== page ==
Thousands of Australians called for the closure of the Manus and Nauru detention centres. Photo: Anadolu Agency
In a devastating breach of the privacy of women refugees, the Nauruan government has sent out a press release on Monday, detailing its investigation of a rape. The woman at the centre of the case is a young Somali woman who says she was raped and assulted in August this year and who told her story on ABC's 730 last week.
The press release, sent by Australian PR company Mercer PR and confirmed by a Mercer employee as authentic, casts doubts on the veracity of her claims. The press release, sent on behalf of the government of Nauru, published explicit details of her state of health, including a description of the woman's genitals. It made claims about the results of a spermatozoa test. The full Brief Fact from the Nauru Police Force's Domestic Violence Unit accompanied the press release, revealing the young woman's name and the details of her case.
The Brief closed with these words:
"It wouldn't happen to a woman in Australia, regardless of what her nationality was, it beggars belief. It's an appalling way to treat someone." Photo: Getty Images
"Case has been submitted to prosecutions for final recommendations. But with police investigator's recommendations case to be closed due to insufficient evidence found to prove alleged offence or Rape."
This disclosure puts at risk the lives of women. It will stop women from speaking out. And it will punish the victims and not the perpetrators.
Refugee advocates and advocates for women are horrified.
Pamela Curr, the detention and refugee rights advocate at the Asylum Seeker Resource Centre, says she has never seen anything like the epidemic of sexual assault on Nauru. She fears this kind of exposure will make it even harder for women to speak out, for fear of being shamed.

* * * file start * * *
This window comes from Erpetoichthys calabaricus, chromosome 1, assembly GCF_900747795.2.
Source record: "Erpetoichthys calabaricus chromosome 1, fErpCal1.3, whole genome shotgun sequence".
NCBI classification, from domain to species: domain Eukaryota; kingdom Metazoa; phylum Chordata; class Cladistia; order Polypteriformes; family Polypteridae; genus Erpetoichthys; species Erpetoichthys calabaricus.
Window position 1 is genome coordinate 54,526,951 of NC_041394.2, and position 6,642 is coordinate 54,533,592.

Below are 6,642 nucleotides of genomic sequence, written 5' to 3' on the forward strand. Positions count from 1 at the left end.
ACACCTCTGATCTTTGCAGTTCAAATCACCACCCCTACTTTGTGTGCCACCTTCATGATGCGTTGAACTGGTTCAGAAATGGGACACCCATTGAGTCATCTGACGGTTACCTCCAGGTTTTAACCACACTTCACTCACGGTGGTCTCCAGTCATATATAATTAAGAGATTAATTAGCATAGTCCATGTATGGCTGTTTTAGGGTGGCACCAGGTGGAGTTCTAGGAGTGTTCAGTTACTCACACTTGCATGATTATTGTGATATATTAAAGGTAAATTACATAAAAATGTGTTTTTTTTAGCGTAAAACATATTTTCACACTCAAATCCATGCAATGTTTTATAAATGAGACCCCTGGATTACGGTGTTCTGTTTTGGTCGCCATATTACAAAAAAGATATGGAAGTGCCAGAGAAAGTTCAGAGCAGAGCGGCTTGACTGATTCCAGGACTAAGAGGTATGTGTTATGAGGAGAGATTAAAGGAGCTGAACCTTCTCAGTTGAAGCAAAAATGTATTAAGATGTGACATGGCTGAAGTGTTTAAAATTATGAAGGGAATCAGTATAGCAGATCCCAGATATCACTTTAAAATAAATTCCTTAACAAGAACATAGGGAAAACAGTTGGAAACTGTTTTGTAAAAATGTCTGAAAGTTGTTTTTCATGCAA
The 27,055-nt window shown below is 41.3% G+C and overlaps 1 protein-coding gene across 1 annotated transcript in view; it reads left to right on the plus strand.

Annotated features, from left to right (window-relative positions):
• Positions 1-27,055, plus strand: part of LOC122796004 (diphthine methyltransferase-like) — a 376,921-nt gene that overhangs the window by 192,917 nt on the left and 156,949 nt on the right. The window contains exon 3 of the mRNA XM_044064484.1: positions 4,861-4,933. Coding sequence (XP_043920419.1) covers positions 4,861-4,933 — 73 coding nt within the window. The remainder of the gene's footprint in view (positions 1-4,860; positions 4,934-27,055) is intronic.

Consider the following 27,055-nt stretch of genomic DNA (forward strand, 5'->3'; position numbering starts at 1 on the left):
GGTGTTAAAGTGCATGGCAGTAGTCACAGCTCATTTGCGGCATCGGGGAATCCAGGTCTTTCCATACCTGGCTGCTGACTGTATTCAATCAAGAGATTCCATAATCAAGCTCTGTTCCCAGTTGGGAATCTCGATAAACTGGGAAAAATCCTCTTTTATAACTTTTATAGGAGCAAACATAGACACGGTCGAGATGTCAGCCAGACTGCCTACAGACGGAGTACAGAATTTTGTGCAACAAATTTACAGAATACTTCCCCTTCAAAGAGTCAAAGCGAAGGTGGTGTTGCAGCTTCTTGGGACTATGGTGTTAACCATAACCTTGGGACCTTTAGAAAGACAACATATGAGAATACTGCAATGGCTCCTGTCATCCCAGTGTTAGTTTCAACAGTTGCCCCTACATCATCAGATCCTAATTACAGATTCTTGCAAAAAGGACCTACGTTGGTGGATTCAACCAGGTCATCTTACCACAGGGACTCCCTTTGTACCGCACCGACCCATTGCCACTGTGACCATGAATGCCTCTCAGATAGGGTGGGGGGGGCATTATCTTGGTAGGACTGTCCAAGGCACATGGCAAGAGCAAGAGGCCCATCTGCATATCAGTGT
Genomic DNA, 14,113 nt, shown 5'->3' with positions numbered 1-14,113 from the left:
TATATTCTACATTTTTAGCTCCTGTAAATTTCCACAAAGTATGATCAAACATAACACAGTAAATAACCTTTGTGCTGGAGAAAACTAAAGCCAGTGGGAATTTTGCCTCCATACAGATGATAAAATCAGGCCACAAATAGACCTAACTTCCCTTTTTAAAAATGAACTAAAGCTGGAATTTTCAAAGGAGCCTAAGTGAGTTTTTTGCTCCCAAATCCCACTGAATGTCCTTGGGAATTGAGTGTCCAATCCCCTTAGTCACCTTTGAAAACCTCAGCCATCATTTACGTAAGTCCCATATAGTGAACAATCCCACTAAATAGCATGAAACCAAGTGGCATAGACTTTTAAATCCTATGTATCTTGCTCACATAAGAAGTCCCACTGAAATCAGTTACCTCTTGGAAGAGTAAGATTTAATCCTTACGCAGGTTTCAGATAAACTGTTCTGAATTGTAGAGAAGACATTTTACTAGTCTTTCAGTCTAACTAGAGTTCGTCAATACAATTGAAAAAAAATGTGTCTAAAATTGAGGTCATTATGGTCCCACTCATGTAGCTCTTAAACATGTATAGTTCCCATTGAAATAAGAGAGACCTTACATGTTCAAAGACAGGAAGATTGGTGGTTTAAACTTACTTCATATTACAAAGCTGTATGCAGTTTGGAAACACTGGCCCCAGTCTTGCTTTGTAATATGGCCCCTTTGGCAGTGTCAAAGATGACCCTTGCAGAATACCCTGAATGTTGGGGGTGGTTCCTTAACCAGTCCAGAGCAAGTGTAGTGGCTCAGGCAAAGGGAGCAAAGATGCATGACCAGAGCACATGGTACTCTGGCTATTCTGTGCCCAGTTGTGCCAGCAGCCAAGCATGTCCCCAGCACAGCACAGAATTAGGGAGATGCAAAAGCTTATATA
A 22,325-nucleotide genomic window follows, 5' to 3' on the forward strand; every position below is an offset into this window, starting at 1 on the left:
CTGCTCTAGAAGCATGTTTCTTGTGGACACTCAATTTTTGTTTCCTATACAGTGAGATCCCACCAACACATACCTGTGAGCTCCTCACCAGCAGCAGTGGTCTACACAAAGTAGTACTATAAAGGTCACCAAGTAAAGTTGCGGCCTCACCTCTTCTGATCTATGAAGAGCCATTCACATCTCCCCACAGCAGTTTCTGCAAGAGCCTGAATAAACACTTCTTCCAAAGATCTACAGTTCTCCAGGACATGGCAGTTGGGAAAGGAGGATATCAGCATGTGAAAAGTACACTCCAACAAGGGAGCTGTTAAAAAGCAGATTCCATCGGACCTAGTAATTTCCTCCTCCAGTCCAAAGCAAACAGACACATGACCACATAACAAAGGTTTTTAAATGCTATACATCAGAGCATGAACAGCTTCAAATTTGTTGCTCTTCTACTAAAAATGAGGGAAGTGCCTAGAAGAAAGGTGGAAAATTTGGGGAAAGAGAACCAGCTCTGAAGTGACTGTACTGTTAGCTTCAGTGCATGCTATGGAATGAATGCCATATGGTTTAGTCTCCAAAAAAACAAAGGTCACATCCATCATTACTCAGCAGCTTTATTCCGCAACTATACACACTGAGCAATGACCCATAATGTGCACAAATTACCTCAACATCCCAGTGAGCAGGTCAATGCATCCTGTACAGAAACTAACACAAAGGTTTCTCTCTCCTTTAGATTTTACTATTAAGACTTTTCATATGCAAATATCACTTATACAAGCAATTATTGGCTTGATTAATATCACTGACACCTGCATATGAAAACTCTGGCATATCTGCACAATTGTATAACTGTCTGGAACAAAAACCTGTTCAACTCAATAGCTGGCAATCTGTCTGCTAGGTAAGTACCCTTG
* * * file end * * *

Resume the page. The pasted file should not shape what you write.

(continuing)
"If they speak out and say what happens to them, they will be outed," she said.
She says one Somali woman whose case was also made public was utterly humiliated in Somali media. What makes this even worse is the fact that no woman in Australia would be subject to this treatment. In Australia, rape cases are treated with the utmost caution by police and media; names are rarely published and only with the permission of rape victims.
"Why shouldn't these women get the same respect?" Curr asks. She answers the question herself: "There is no respect for these women."
She is dismissive of services on Nauru for victims of sex crimes – and says that the Nauruan police force is ill-equipped to properly undertake a thorough investigation of sexual assault.
Karen Willis, the executive officer of Rape and Domestic Violence Services Australia, is similarly shocked.
"It wouldn't happen to a woman in Australia, regardless of what her nationality was, it beggars belief," she says. "It's an appalling way to treat someone."
She has called on the federal government to live up to its rhetoric when the Prime Minister made his announcement of the package to stop violence against women.
"Malcolm Turnbull said Australia needs to be known as a place where we respect women . . . [these women] are under our care and protection. The Australian government should be coming out really quickly to condemn this," says Willis.
Part of the problem, of course, is that these women are lost souls. The Australian government, having shoved its responsibilities to asylum seekers offshore, now appears to have no interest in the welfare of these women. And the Nauruan government itself has exposed its values with the release on Monday of these demeaning documents.
And worst of all is the casual way in which the words of these women have been diminished. Rape is never easy to talk about – and those commentators who have used the word 'contested' to devalue the testimony of these women, to plant a seed of doubt, should be ashamed of themselves. Rape allegations are almost always contested. That doesn't make them false.
There are two groups of women on Nauru who are now at greatest risk – those who have been granted refugee status; and those who are detainees. The first group are at the mercy of the Nauruan government, which is propped up by the Australian taxpayer. The second group are the detainees who ought to be under the care and protection of the Australian government but are not.
There will be many more cases like this. Many more. And the release of these documents is just the latest shot in the war on women refugees.